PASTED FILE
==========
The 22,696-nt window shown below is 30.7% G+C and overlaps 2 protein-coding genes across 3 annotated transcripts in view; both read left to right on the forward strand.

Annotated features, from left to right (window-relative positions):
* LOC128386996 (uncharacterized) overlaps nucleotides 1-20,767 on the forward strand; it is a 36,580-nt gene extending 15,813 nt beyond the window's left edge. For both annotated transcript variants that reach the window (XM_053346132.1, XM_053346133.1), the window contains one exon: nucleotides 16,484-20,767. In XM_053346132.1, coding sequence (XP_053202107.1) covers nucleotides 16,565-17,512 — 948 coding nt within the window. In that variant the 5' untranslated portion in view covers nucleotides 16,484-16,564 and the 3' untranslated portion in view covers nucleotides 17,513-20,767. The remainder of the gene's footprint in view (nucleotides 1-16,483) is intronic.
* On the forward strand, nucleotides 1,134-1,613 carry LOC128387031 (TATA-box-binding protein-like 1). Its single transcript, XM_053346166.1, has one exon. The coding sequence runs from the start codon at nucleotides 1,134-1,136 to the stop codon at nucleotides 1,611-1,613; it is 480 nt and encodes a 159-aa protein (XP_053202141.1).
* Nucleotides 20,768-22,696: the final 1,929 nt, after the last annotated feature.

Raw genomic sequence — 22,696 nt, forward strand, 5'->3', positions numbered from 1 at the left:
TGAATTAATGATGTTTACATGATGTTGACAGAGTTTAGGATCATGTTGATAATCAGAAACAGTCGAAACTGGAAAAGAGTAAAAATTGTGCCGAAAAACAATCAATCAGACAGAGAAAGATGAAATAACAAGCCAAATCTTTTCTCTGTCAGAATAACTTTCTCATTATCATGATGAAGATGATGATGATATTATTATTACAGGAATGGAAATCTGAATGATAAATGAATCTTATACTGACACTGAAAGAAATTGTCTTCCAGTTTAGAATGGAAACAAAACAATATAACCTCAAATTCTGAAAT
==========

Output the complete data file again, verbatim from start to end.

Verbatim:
The 22,696-nt window shown below is 30.7% G+C and overlaps 2 protein-coding genes across 3 annotated transcripts in view; both read left to right on the forward strand.

Annotated features, from left to right (window-relative positions):
* LOC128386996 (uncharacterized) overlaps nucleotides 1-20,767 on the forward strand; it is a 36,580-nt gene extending 15,813 nt beyond the window's left edge. For both annotated transcript variants that reach the window (XM_053346132.1, XM_053346133.1), the window contains one exon: nucleotides 16,484-20,767. In XM_053346132.1, coding sequence (XP_053202107.1) covers nucleotides 16,565-17,512 — 948 coding nt within the window. In that variant the 5' untranslated portion in view covers nucleotides 16,484-16,564 and the 3' untranslated portion in view covers nucleotides 17,513-20,767. The remainder of the gene's footprint in view (nucleotides 1-16,483) is intronic.
* On the forward strand, nucleotides 1,134-1,613 carry LOC128387031 (TATA-box-binding protein-like 1). Its single transcript, XM_053346166.1, has one exon. The coding sequence runs from the start codon at nucleotides 1,134-1,136 to the stop codon at nucleotides 1,611-1,613; it is 480 nt and encodes a 159-aa protein (XP_053202141.1).
* Nucleotides 20,768-22,696: the final 1,929 nt, after the last annotated feature.

Raw genomic sequence — 22,696 nt, forward strand, 5'->3', positions numbered from 1 at the left:
TGAATTAATGATGTTTACATGATGTTGACAGAGTTTAGGATCATGTTGATAATCAGAAACAGTCGAAACTGGAAAAGAGTAAAAATTGTGCCGAAAAACAATCAATCAGACAGAGAAAGATGAAATAACAAGCCAAATCTTTTCTCTGTCAGAATAACTTTCTCATTATCATGATGAAGATGATGATGATATTATTATTACAGGAATGGAAATCTGAATGATAAATGAATCTTATACTGACACTGAAAGAAATTGTCTTCCAGTTTAGAATGGAAACAAAACAATATAACCTCAAATTCTGAAAT